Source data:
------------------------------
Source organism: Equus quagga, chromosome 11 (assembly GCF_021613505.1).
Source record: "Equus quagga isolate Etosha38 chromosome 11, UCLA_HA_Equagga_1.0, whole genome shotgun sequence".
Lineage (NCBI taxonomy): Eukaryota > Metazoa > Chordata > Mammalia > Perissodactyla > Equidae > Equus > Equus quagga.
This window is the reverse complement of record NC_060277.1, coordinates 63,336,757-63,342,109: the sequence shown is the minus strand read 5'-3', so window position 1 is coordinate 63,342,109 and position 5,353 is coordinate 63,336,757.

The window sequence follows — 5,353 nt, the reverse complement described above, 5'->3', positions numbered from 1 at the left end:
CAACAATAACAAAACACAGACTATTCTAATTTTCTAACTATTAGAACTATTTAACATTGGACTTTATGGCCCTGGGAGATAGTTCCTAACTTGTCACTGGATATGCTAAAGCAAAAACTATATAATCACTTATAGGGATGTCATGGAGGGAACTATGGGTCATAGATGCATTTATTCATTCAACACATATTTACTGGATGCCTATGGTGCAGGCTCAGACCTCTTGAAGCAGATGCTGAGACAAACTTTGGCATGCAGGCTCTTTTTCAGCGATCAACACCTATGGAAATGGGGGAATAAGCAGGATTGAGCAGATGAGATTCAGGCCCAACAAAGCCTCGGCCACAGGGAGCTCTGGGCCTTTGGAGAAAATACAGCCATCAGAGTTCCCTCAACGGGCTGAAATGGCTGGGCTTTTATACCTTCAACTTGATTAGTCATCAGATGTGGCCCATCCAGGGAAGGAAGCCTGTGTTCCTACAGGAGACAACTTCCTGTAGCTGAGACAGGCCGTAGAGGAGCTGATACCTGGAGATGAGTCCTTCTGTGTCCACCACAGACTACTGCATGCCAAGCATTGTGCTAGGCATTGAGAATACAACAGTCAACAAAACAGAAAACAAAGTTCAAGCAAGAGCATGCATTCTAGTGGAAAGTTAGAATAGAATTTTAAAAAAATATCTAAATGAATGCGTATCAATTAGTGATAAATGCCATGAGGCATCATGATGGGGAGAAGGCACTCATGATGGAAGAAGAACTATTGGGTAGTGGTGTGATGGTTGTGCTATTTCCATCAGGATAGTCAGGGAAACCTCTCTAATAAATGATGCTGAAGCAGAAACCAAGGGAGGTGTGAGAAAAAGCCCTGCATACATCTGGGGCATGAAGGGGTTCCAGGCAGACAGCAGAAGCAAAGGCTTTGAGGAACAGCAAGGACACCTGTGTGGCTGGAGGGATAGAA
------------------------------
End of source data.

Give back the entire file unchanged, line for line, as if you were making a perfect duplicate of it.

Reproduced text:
Source organism: Equus quagga, chromosome 11 (assembly GCF_021613505.1).
Source record: "Equus quagga isolate Etosha38 chromosome 11, UCLA_HA_Equagga_1.0, whole genome shotgun sequence".
Lineage (NCBI taxonomy): Eukaryota > Metazoa > Chordata > Mammalia > Perissodactyla > Equidae > Equus > Equus quagga.
This window is the reverse complement of record NC_060277.1, coordinates 63,336,757-63,342,109: the sequence shown is the minus strand read 5'-3', so window position 1 is coordinate 63,342,109 and position 5,353 is coordinate 63,336,757.

The window sequence follows — 5,353 nt, the reverse complement described above, 5'->3', positions numbered from 1 at the left end:
CAACAATAACAAAACACAGACTATTCTAATTTTCTAACTATTAGAACTATTTAACATTGGACTTTATGGCCCTGGGAGATAGTTCCTAACTTGTCACTGGATATGCTAAAGCAAAAACTATATAATCACTTATAGGGATGTCATGGAGGGAACTATGGGTCATAGATGCATTTATTCATTCAACACATATTTACTGGATGCCTATGGTGCAGGCTCAGACCTCTTGAAGCAGATGCTGAGACAAACTTTGGCATGCAGGCTCTTTTTCAGCGATCAACACCTATGGAAATGGGGGAATAAGCAGGATTGAGCAGATGAGATTCAGGCCCAACAAAGCCTCGGCCACAGGGAGCTCTGGGCCTTTGGAGAAAATACAGCCATCAGAGTTCCCTCAACGGGCTGAAATGGCTGGGCTTTTATACCTTCAACTTGATTAGTCATCAGATGTGGCCCATCCAGGGAAGGAAGCCTGTGTTCCTACAGGAGACAACTTCCTGTAGCTGAGACAGGCCGTAGAGGAGCTGATACCTGGAGATGAGTCCTTCTGTGTCCACCACAGACTACTGCATGCCAAGCATTGTGCTAGGCATTGAGAATACAACAGTCAACAAAACAGAAAACAAAGTTCAAGCAAGAGCATGCATTCTAGTGGAAAGTTAGAATAGAATTTTAAAAAAATATCTAAATGAATGCGTATCAATTAGTGATAAATGCCATGAGGCATCATGATGGGGAGAAGGCACTCATGATGGAAGAAGAACTATTGGGTAGTGGTGTGATGGTTGTGCTATTTCCATCAGGATAGTCAGGGAAACCTCTCTAATAAATGATGCTGAAGCAGAAACCAAGGGAGGTGTGAGAAAAAGCCCTGCATACATCTGGGGCATGAAGGGGTTCCAGGCAGACAGCAGAAGCAAAGGCTTTGAGGAACAGCAAGGACACCTGTGTGGCTGGAGGGATAGAA